HMP Greenock indicative of Scotland’s prison crisis
Calls have been made for HMP Greenock to be replaced as soon as possible after a leaking roof forced the closure of 40 cells.
The prison was built in 1907 and operates at only 75 per cent capacity because of the poor condition of its buildings. A replacement, however, is still a decade away, Wendy Sinclair-Gieben, HM chief inspector of prisons said.
She also said the Scottish government had a “real crisis on its hands” when it came to prisons.
She told Good Morning Scotland that while Greenock, which was the subject of a report, was a “very good wee prison” its condition was unacceptable.
She added: “There are two stark choices for government; one is to reduce the prison population so Greenock is not necessary and the other is to consider some form of building that can be achieved within a shorter time.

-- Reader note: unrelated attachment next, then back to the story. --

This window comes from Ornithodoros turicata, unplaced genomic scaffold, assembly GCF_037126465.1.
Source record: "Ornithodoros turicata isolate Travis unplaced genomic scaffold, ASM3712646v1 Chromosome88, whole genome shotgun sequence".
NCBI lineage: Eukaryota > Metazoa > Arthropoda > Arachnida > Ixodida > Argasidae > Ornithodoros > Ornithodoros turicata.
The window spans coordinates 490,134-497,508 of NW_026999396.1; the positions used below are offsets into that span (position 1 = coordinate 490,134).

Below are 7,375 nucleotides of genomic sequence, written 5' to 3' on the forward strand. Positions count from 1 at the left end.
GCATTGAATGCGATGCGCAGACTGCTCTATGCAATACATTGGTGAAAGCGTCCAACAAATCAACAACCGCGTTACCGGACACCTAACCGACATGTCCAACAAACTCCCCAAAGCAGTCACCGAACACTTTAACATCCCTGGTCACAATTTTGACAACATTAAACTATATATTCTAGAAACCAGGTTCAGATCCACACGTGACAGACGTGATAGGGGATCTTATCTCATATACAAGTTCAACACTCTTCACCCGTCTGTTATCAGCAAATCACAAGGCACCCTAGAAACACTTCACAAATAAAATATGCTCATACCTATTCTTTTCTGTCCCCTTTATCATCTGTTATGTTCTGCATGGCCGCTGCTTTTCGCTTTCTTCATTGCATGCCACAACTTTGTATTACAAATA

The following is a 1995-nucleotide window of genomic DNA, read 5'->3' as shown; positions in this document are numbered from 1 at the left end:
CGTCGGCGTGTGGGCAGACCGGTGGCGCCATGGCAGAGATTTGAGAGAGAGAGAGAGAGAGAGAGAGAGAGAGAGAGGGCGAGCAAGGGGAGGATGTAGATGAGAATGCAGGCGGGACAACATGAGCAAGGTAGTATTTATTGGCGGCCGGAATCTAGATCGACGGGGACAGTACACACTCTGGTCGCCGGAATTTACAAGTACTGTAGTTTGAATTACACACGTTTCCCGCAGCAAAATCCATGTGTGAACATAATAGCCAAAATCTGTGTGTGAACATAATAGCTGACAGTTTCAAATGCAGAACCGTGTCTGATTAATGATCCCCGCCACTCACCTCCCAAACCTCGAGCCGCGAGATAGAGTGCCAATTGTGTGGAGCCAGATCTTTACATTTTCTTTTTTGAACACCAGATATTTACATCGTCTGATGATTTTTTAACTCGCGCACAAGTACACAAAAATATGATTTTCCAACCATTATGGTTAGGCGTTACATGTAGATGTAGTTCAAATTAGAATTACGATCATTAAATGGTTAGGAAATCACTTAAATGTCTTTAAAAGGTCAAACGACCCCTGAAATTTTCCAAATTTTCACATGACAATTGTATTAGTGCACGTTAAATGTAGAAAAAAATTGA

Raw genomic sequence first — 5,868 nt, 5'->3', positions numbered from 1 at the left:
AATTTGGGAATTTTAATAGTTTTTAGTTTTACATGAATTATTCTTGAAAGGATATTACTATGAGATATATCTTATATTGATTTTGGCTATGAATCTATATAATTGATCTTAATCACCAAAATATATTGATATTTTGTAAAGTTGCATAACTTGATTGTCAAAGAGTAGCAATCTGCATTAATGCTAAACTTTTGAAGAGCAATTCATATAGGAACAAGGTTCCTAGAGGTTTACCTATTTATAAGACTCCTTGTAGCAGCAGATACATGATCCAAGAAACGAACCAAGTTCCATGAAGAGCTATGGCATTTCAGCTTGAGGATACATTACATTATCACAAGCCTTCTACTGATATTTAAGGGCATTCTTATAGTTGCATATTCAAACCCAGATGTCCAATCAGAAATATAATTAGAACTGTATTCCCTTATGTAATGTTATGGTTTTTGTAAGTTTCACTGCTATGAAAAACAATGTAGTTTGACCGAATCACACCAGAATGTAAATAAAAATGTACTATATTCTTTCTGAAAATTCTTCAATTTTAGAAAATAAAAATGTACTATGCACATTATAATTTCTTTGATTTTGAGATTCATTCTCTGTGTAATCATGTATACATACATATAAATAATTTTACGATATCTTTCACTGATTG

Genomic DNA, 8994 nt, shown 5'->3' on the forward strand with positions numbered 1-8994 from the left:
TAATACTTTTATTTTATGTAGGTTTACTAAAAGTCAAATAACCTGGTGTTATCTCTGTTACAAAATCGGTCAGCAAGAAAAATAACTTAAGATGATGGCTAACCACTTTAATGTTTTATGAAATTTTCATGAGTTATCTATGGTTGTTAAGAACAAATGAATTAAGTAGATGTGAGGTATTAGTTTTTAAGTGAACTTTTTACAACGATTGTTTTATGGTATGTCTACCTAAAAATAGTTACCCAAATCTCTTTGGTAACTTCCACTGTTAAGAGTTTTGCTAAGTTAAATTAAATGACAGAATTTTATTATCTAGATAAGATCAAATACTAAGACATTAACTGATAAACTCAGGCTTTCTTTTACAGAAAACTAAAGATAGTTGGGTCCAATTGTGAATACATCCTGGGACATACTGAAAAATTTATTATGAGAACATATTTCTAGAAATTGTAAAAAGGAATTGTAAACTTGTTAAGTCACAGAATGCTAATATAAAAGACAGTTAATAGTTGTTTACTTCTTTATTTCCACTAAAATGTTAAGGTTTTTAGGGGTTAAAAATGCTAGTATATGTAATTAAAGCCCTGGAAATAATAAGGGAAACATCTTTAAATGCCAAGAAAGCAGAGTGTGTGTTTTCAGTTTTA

“I think the Scottish government has a real crisis on its hands with a rising prison population and an estate with so many prisons that are not fit for purpose.”
The report by HM Inspectorate of Prisons for Scotland (HMIPS) praised the jail for its response to the pandemic; it had no confirmed cases a year into the crisis.
The report said: “The primary concern is the ageing infrastructure of HMP Greenock and the unsuitable environment created by the fabric of the building.”
However, it described it as “ill-suited to a modern prison system and accordingly in urgent need of replacement”.
The report added: “A robust permanent solution must be found in the interim for a number of issues; to prevent further ingress of water into healthcare settings and accommodation areas to minimise the risk of transmission of infection.”